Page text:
named the first director of the Science, Technology, and Law Program. Between October 1999 and October 2000, she divided her time between the Science, Technology, and Law Program and the White House Office of Science and Technology Policy, where she served as a Senior Policy Analyst.

Michelle C. Catlin, M.Sc., Pharmacology and Toxicology, Queen’s University, Canada; Ph.D., Environmental Health-Toxicology Program, University of Washington, also is Senior Program Officer for the Institute of Medicine (IOM) Board on Health Promotion and Disease Prevention. Before joining IOM, she served as a Program Officer with the Board on Environmental Studies and Toxicology of the National Research Council. She has worked on numerous National Academies reports, including Copper in Drinking Water, Toxicological Effects of Methylmercury, Arsenic in Drinking Water: 2001 Update, and Veterans and Agent Orange: Update 2000 and Update 2002.

Kathi E. Hanna, M.S., Ph.D., is a science and health policy consultant, writer, and editor in the Washington, D.C., area specializing in biomedical research policy and bioethics. She has served in senior staff and consulting positions with the National Bioethics Advisory Commission, the Presidential Advisory Committee on Gulf War Veterans Illnesses, the congressional Office of Technology Assessment, the Howard Hughes Medical Institute, the National Institutes of Health, and the Institute of Medicine.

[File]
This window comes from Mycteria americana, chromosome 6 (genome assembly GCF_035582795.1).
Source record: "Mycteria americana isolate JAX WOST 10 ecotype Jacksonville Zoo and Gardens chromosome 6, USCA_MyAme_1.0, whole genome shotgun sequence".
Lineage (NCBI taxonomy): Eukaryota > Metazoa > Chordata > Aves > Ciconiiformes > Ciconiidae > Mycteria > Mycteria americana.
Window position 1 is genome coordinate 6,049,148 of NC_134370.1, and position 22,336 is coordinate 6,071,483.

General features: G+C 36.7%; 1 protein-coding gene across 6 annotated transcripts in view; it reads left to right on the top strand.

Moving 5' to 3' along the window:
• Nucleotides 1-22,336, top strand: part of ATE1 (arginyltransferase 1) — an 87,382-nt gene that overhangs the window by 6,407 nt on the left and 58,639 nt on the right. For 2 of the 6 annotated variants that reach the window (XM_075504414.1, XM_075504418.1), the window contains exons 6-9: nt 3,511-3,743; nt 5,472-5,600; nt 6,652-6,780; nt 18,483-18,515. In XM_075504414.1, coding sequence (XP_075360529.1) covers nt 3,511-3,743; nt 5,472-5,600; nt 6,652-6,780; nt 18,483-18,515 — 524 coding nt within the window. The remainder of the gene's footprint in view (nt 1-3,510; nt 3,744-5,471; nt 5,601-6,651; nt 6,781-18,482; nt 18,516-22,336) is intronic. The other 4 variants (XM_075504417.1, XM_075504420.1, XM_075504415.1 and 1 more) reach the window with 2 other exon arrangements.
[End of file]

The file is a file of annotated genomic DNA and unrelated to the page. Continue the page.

Stacey Speer, B.S., Biomedical Engineering, University of Tennessee, joined the National Academies’ Science, Technology, and Law Program in September 2002 as the Christine Mirzayan Intern. Stacey is now the Senior Program Assistant of the Science, Technology, and Law Program. She is attending the George Washington University, pursuing a Master’s of Forensic Science.

Sara Davidson Maddox, M.A., is a science and health policy writer and editor, with extensive experience in the areas of bioethics, biomedical research, and health services and quality. She was editor for the National Bioethics Advisory Commission and has participated in projects for the National Institutes of Health and the Institute of Medicine.

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